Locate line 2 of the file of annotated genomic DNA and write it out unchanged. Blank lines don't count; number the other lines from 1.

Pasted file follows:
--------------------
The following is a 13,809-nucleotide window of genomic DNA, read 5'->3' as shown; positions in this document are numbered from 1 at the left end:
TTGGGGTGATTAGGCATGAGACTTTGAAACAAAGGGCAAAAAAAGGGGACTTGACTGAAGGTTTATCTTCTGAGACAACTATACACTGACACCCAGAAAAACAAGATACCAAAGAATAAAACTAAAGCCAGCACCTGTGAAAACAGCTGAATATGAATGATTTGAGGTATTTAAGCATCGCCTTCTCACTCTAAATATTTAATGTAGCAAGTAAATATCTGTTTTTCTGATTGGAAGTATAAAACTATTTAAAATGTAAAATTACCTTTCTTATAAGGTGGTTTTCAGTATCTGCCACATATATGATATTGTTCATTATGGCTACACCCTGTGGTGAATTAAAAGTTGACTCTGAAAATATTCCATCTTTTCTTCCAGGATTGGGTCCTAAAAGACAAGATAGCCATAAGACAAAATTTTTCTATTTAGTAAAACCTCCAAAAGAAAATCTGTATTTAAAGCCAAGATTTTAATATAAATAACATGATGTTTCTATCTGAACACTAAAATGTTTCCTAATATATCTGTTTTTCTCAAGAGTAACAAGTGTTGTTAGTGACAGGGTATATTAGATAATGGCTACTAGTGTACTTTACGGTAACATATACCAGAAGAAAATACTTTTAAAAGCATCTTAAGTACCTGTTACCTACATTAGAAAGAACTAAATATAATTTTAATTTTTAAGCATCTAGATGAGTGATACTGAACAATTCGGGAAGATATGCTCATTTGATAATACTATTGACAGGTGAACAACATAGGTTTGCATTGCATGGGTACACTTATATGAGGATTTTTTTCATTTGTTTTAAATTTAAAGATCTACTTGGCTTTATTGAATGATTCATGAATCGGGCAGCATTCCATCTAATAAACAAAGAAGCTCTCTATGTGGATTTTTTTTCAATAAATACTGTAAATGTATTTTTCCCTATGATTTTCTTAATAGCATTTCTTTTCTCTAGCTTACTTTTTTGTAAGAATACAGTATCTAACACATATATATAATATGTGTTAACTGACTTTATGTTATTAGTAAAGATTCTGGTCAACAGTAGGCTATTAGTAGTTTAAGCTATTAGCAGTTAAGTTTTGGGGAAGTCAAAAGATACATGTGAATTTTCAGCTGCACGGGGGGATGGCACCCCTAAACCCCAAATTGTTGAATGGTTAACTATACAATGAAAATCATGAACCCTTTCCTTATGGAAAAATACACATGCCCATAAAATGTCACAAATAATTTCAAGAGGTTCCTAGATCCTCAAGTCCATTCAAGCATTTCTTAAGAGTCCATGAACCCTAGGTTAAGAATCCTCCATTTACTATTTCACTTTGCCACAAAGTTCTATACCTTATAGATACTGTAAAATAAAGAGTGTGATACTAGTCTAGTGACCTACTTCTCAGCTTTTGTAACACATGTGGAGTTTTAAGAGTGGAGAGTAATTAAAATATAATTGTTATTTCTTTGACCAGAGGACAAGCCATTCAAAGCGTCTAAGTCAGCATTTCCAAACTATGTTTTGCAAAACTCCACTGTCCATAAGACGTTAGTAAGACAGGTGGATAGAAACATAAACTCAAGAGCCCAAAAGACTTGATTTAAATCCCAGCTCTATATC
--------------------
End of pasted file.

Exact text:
TTGGGGTGATTAGGCATGAGACTTTGAAACAAAGGGCAAAAAAAGGGGACTTGACTGAAGGTTTATCTTCTGAGACAACTATACACTGACACCCAGAAAAACAAGATACCAAAGAATAAAACTAAAGCCAGCACCTGTGAAAACAGCTGAATATGAATGATTTGAGGTATTTAAGCATCGCCTTCTCACTCTAAATATTTAATGTAGCAAGTAAATATCTGTTTTTCTGATTGGAAGTATAAAACTATTTAAAATGTAAAATTACCTTTCTTATAAGGTGGTTTTCAGTATCTGCCACATATATGATATTGTTCATTATGGCTACACCCTGTGGTGAATTAAAAGTTGACTCTGAAAATATTCCATCTTTTCTTCCAGGATTGGGTCCTAAAAGACAAGATAGCCATAAGACAAAATTTTTCTATTTAGTAAAACCTCCAAAAGAAAATCTGTATTTAAAGCCAAGATTTTAATATAAATAACATGATGTTTCTATCTGAACACTAAAATGTTTCCTAATATATCTGTTTTTCTCAAGAGTAACAAGTGTTGTTAGTGACAGGGTATATTAGATAATGGCTACTAGTGTACTTTACGGTAACATATACCAGAAGAAAATACTTTTAAAAGCATCTTAAGTACCTGTTACCTACATTAGAAAGAACTAAATATAATTTTAATTTTTAAGCATCTAGATGAGTGATACTGAACAATTCGGGAAGATATGCTCATTTGATAATACTATTGACAGGTGAACAACATAGGTTTGCATTGCATGGGTACACTTATATGAGGATTTTTTTCATTTGTTTTAAATTTAAAGATCTACTTGGCTTTATTGAATGATTCATGAATCGGGCAGCATTCCATCTAATAAACAAAGAAGCTCTCTATGTGGATTTTTTTTCAATAAATACTGTAAATGTATTTTTCCCTATGATTTTCTTAATAGCATTTCTTTTCTCTAGCTTACTTTTTTGTAAGAATACAGTATCTAACACATATATATAATATGTGTTAACTGACTTTATGTTATTAGTAAAGATTCTGGTCAACAGTAGGCTATTAGTAGTTTAAGCTATTAGCAGTTAAGTTTTGGGGAAGTCAAAAGATACATGTGAATTTTCAGCTGCACGGGGGGATGGCACCCCTAAACCCCAAATTGTTGAATGGTTAACTATACAATGAAAATCATGAACCCTTTCCTTATGGAAAAATACACATGCCCATAAAATGTCACAAATAATTTCAAGAGGTTCCTAGATCCTCAAGTCCATTCAAGCATTTCTTAAGAGTCCATGAACCCTAGGTTAAGAATCCTCCATTTACTATTTCACTTTGCCACAAAGTTCTATACCTTATAGATACTGTAAAATAAAGAGTGTGATACTAGTCTAGTGACCTACTTCTCAGCTTTTGTAACACATGTGGAGTTTTAAGAGTGGAGAGTAATTAAAATATAATTGTTATTTCTTTGACCAGAGGACAAGCCATTCAAAGCGTCTAAGTCAGCATTTCCAAACTATGTTTTGCAAAACTCCACTGTCCATAAGACGTTAGTAAGACAGGTGGATAGAAACATAAACTCAAGAGCCCAAAAGACTTGATTTAAATCCCAGCTCTATATC